In February 2021, a multinational law enforcement task-force arrested several Ukrainian men for supporting a long-standing ransomware gang known as Twisted Spider . The gang, first seen in May 2019, is behind high-dollar enterprise ransomware attacks. Unfortunately, the arrests had little impact, and several weeks later, in March 2021, Twisted Spider operations continued . Twisted Spider often makes headlines, but it’s not only due to their attacks . In June 2020, the gang issued a press release, claiming they joined forces with several other well-known ransomware attackers to create a criminal cartel . If this is true, this collaborative partnership, sharing resources and revenue, would pose a far greater threat to the community than attacks from smaller individual gangs by themselves .

Analyst1 produced this report to address whether or not the Cartel actually exists, as well as to help analysts better understand and defend against advanced ransomware attackers . We conduct research and analysis to address the following goals:

  • Research and provide an analytical assessment to determine if the Cartel is real or a fabrication created to distract law enforcement and researchers .
  • Profile and assess each gang within the Cartel and determine their relationships with one another .
  • Identify the steps behind how each attacker breaches and extorts their victims . Understanding the attacker’s behavior and tactics will assist in formulating better defensive and mitigation processes .


Key Findings

Analyst1 spent time digging through criminal marketplaces where Cartel gangs have a presence to research and analyze the criminal entities within the alleged Cartel . We explored the malware and tools the groups use, tracked their bitcoin transactions, and studied relevant reports from other researchers in the field alongside select media outlets .

Our research identified several key findings:

  1. Analyst1 observed Cartel affiliated gangs distributing/posting victim data across leak websites belonging to other gangs within the Cartel . In other words, one gang breached and stole data from a victim and passed it to another gang to post publicly and negotiate with the victim .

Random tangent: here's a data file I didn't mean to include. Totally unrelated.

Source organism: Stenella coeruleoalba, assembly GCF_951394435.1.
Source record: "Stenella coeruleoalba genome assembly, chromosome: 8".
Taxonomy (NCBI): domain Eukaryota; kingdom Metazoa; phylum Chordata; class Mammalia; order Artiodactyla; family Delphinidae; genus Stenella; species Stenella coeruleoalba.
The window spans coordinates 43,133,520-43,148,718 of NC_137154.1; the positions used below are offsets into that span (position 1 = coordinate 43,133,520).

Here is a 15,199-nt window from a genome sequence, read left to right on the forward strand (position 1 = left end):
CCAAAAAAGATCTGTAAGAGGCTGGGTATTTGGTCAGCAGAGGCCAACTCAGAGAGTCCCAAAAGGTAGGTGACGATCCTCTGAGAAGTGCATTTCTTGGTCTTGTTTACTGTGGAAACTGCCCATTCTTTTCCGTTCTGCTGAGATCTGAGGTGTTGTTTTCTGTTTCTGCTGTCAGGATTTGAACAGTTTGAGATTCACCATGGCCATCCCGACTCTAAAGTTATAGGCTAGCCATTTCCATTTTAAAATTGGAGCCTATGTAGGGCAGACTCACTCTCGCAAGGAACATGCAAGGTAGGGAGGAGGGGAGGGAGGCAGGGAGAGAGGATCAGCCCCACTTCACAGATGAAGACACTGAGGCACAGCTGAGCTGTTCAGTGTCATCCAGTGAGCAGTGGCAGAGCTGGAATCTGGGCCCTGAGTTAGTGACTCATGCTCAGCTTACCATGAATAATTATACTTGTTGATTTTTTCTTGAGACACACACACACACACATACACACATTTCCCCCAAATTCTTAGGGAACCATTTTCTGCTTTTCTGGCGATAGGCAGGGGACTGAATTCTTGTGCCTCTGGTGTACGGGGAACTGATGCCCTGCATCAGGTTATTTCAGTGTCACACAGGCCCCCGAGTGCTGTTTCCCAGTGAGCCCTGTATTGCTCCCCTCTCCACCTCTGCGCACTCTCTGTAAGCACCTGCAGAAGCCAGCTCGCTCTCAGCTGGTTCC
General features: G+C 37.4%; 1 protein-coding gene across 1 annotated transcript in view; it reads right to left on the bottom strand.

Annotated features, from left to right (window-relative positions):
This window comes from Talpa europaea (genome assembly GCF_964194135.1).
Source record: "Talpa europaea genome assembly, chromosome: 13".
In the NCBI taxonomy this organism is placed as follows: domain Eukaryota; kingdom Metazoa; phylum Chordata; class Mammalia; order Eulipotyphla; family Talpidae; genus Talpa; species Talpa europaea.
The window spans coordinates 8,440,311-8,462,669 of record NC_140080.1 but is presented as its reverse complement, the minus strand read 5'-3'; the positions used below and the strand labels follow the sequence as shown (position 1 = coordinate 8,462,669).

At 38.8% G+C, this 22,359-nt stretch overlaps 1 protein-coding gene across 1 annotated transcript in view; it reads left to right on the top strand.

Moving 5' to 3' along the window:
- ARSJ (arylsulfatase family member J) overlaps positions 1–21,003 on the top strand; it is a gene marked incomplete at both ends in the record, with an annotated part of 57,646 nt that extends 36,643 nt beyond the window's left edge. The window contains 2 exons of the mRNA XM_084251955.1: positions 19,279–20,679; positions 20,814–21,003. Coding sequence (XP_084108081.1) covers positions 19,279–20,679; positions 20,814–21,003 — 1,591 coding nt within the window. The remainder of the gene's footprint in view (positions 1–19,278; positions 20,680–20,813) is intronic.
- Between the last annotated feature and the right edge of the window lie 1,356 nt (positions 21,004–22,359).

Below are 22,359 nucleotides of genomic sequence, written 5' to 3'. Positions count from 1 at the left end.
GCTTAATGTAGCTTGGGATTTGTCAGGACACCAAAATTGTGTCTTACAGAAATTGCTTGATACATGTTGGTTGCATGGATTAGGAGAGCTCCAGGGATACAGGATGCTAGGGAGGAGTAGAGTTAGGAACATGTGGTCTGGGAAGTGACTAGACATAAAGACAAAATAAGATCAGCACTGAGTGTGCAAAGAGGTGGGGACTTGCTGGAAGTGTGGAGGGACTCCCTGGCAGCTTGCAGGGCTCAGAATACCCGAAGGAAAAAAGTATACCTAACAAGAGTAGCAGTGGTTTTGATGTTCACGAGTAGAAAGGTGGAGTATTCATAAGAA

2. Analyst1 observed multiple gangs within the Cartel coordinating via Cartel leak websites, including sharing tactics, command and control infrastructure, and sharing/ posting victim data.
  3. Attackers are moving towards automating their attacks. Multiple gangs have added automated capabilities into their ransom payloads, allowing them to spread and infect their victims without human interaction .
  4. Ransom demands continue to increase . Collectively, gangs in the Cartel generated hundreds of millions of dollars from ransomware and data extortion operations .
  5. Several Cartel gangs offer Ransomware as a Service (RaaS), hiring hackers to execute attacks while providing them with malware, infrastructure, and ransom negotiation services .
  6. Attackers are becoming bolder — they are now conducting PR interviews with reporters, issuing press releases, and leveraging social media ads and call centers to harass and pressure victims into paying .
  7. Attackers are reinvesting profits made from ransom operations to advance both tactics and malware to increase their success and revenue. Malware is updated regularly, adding new sophisticated features .
  8. One gang, Wizard Spider, developed unique malware geared towards espionage . Analyst1 could not validate how Wizard Spider uses it in attacks . It’s existence alone is troubling . We found no other gang in the Cartel that uses or develops espionage malware .

We present other detailed findings and assess the overall Cartel theory in the conclusion of this report .


For the Full Report (PDF): Press Here


By Jon DiMaggio, April 7, 2021, published on Analyst1

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